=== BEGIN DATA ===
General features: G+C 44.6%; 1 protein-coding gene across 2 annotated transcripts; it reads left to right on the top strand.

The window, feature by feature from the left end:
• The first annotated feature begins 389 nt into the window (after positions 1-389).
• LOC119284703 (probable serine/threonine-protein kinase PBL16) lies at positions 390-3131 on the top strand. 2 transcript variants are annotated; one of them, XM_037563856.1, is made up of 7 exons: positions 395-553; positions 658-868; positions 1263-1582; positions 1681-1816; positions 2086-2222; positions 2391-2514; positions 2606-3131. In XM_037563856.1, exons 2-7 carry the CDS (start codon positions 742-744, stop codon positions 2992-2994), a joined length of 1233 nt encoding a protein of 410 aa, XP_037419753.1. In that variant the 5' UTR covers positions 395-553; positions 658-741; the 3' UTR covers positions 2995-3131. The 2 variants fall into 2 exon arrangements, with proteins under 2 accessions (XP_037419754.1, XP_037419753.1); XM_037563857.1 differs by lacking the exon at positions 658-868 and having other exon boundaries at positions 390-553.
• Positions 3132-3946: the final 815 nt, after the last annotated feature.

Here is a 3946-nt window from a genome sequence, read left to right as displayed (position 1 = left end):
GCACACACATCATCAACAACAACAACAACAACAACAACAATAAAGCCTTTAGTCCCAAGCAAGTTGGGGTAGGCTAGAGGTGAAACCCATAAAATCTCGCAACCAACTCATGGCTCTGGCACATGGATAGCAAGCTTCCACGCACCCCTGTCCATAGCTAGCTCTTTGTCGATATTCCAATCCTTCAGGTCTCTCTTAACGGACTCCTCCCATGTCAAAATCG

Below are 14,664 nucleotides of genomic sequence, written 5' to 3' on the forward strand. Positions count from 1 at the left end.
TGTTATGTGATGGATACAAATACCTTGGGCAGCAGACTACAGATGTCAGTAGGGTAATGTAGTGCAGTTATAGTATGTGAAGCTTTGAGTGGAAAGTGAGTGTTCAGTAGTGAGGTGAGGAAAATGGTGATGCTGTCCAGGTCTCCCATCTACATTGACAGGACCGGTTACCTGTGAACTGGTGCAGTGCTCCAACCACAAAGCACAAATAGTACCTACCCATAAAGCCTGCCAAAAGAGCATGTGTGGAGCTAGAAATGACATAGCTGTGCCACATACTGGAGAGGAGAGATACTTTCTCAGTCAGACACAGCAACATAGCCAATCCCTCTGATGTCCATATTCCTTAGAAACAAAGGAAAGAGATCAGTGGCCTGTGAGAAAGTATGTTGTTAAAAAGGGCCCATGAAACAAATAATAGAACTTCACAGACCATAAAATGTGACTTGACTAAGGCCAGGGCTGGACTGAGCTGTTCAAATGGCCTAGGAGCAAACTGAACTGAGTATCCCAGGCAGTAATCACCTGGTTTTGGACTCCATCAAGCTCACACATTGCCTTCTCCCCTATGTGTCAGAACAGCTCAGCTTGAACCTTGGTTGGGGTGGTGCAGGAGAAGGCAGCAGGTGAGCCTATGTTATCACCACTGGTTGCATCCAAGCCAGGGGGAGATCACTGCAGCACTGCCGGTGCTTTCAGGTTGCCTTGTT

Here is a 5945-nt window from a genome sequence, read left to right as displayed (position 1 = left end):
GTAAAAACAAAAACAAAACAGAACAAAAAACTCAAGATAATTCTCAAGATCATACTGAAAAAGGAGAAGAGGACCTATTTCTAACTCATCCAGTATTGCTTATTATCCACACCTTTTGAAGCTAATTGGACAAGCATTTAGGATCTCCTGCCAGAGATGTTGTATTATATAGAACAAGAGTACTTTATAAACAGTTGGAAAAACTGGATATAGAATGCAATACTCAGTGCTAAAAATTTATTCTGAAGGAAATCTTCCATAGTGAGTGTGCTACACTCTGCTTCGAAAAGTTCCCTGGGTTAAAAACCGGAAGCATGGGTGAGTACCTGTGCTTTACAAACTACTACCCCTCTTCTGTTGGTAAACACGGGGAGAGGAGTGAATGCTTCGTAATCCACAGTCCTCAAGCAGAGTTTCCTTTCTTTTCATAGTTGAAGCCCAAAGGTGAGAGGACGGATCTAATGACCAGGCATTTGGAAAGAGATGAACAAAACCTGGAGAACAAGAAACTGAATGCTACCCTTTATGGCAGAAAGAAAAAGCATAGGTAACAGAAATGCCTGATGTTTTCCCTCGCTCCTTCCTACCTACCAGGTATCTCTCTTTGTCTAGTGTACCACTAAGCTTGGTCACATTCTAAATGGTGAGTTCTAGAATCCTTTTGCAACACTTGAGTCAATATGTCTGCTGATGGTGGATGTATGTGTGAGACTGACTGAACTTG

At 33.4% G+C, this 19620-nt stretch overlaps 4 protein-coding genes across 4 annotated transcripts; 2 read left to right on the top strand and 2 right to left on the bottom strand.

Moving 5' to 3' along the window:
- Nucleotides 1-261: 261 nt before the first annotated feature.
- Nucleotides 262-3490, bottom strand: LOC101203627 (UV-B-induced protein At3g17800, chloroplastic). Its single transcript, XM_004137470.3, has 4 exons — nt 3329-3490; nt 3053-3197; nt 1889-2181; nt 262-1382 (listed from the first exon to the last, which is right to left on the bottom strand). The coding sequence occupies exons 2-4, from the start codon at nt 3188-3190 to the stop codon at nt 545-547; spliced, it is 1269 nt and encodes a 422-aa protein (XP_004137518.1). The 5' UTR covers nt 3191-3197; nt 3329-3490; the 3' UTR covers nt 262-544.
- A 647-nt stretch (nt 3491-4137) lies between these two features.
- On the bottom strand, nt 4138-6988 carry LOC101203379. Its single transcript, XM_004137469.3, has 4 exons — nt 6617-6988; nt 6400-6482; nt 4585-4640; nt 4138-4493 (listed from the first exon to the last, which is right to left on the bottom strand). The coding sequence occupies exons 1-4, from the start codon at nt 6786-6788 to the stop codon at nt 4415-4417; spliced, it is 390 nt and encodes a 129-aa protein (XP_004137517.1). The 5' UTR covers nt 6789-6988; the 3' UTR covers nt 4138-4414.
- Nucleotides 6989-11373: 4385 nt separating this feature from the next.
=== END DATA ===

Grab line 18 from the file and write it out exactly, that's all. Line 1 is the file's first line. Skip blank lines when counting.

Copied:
- Nucleotides 6989-11373: 4385 nt separating this feature from the next.